This short story, Married Life? is a forensic, possibly comic, examination of the long marriage between Imogen and her husband Freddie. Submissive wife Imogen has finally broken out, visited India and made new friends.
…Imogen's new friends considered her very special and treated her tenderly. After six weeks she came back with a notebook full of contact addresses all over the world and some wonderful photographs. Freddie barely glanced at them. He was not interested in these wonders. After all he had not been there. And anyway he’d just acquired a first edition R C Hutchinson in an Edinburgh Oxfam shop. He gloated about it to Imogen. Now that he had every edition of every one of Hutchinson's masterpieces, he could relax…
On the phone Jeremy said he himself had a book by R C Hutchinson and didn’t realise they were collectable.
In fact, many years ago, I actually did know a man who collected RC Hutchinson and had all his first editions. This man even gave me his spares and I now have many – not all – R C Hutchinsons and a few first editions.
Who is this writer? you say. In his time Ray Coryton Hutchinson (1907-1975), was a best selling novelist in the class of post-Edwardian novelists such as H E Bates. He became a fellow of the Royal Society Of Literature, won the WHSmith Literary award in 1966, and was on the Booker shortlist for his posthumously published novel A Child Possessed.
Only connect! Just yesterday I saw that Faber’s inspired new print-on-demand initiative, Faber Finds, is including on their list R C Hutchinson’s Testament, first published in 1939. Set in Russia, the story is structured around the evolving relationship of two very different men - on street corners, on the battlefield, in Russian salons and in prison camps. According to the Faber pitch ‘it is a novel steeped with political ideals, with philosophical truths, and with personal heroism.’ According to me, it’s a well researched, rollicking read with great characters, from a great craftsman. It also looks good in this restrained, handsome edition.
So, in the afternoon I was lurking by my bookshelves and my hand fell on Hutchinson’s novel Elephant and Castle, (A novel set in London; I love London-set novels.) The acknowledgement list alone is a quirky rendering of R C Hutchinson’s London in 1948, the time of writing of this novel.
The opening lines of chapter one of Elephant and Castle - which would never survive the counter-pedantic eagle eye of front line editors in today’s publishing - is a miracle of grammar and syntax which could be an exemplar for any aspiring writer who is confused about semi-colons or punctuation in general. (Many are…)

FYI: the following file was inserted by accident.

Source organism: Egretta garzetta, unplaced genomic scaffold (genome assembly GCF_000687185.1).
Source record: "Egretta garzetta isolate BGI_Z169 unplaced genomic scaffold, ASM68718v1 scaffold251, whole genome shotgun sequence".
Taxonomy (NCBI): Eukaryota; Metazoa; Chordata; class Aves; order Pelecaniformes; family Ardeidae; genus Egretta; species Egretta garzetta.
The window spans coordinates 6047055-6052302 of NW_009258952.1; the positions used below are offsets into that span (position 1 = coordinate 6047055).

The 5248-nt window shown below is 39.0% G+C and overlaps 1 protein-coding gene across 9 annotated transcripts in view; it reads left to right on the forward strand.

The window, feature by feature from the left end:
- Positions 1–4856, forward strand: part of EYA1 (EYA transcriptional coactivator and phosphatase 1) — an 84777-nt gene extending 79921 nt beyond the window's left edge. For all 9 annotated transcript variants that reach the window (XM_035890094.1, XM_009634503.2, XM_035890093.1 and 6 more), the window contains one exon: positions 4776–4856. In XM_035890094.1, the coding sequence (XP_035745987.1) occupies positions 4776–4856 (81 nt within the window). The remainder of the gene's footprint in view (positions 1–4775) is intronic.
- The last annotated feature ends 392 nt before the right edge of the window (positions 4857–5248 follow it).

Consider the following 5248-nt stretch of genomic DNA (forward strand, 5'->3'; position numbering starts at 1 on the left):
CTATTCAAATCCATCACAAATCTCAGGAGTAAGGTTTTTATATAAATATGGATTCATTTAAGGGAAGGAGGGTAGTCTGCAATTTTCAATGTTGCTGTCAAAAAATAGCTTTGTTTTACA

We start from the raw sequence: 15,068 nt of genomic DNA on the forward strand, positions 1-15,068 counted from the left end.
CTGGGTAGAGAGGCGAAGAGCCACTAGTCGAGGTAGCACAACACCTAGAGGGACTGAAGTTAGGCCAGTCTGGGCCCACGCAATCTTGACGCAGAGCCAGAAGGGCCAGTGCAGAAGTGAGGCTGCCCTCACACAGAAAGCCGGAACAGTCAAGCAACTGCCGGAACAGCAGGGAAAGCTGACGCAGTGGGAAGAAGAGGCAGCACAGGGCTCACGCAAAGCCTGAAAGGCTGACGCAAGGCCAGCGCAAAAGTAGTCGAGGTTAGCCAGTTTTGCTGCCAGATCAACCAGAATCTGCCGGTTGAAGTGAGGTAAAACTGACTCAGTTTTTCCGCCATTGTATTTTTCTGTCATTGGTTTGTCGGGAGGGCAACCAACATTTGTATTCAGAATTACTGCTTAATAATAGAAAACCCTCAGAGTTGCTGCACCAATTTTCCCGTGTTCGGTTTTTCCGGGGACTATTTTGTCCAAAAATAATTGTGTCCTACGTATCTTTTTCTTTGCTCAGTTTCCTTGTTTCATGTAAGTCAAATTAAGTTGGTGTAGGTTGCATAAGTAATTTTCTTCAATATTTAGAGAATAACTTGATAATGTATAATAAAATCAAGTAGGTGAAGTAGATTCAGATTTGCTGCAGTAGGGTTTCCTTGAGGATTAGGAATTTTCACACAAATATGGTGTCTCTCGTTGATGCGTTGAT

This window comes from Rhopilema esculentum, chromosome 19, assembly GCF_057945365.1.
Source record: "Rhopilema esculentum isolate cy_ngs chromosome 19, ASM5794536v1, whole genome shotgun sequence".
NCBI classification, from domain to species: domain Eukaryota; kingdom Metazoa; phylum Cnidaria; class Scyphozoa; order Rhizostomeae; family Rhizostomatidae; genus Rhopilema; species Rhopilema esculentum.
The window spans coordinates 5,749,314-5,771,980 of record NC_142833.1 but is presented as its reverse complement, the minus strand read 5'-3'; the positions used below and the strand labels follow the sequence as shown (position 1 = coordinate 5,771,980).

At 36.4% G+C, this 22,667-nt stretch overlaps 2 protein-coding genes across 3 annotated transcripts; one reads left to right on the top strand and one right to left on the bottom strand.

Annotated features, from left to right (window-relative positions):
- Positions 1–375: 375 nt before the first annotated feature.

A beginning writer, journalist, or reviewer could also learn much from the substance of the paragraph.
What do you think?
‘…In the strictest sense, it is impossible to give facts uncoloured by opinion. When a man says ‘We had dirty weather’ you know that he disliked it; another would have said ‘It was fresh and exhilarating, though there was a good deal of rain.’ No one can relate all the circumstances, and those which a man selects, deliberately or not, will owe their inclusion at least a little to his prejudices, as well as his habits in observation and memory. But remember too, that your own prejudices operate all the time. Whatever comes to your mind comes through your own screen of intricate associations: the memory of something said in a schoolmaster’s sarcastic voice; the loneliness of a foreign city; a soldier’s kindness in a railway carriage when the first light was revealing frosted fields; defections and disillusionments. The phrase ‘What I should have done …’ marks, as a rule, a misunderstanding of the nature of things. The largest mistake about truth is to imagine it is simple…’ From The Elephant & Castle by RC Hutchinson
Afternote: Jeremy is not alone. Knives is enjoying positive reactions from all over the place. And my friend Charlie says it’s in big demand in prison.
* My mother Barbara used to say that self praise was no recommendation, but here’s what publisher Peter Mortimer wrote to accompany the review copies of KNIVES:
‘Some of the short stories were published in magazines, newspapers and anthologies; one has, surreally, been transformed into a Manga comic. They are collected in book form for the first time and bring together a dozen tales inspired, as the author herself puts it ‘by the consummate experts on the darker side of experience.’
Novelist Wendy Robertson spent three years working with female prisoners, and though these resulting stories may be dark on one level, on other levels they reflect the author’s take on the recoverability of the human spirit, plus the qualities of stoicism, wit and irony. From plunging cat burglars, hallucinating old
ladies, gender bender confessions, and women seeking fleshpot escapes, these short stories expand Robertson’s already considerable reputation. First book of short stories from one of
the country’s best selling novelists.’
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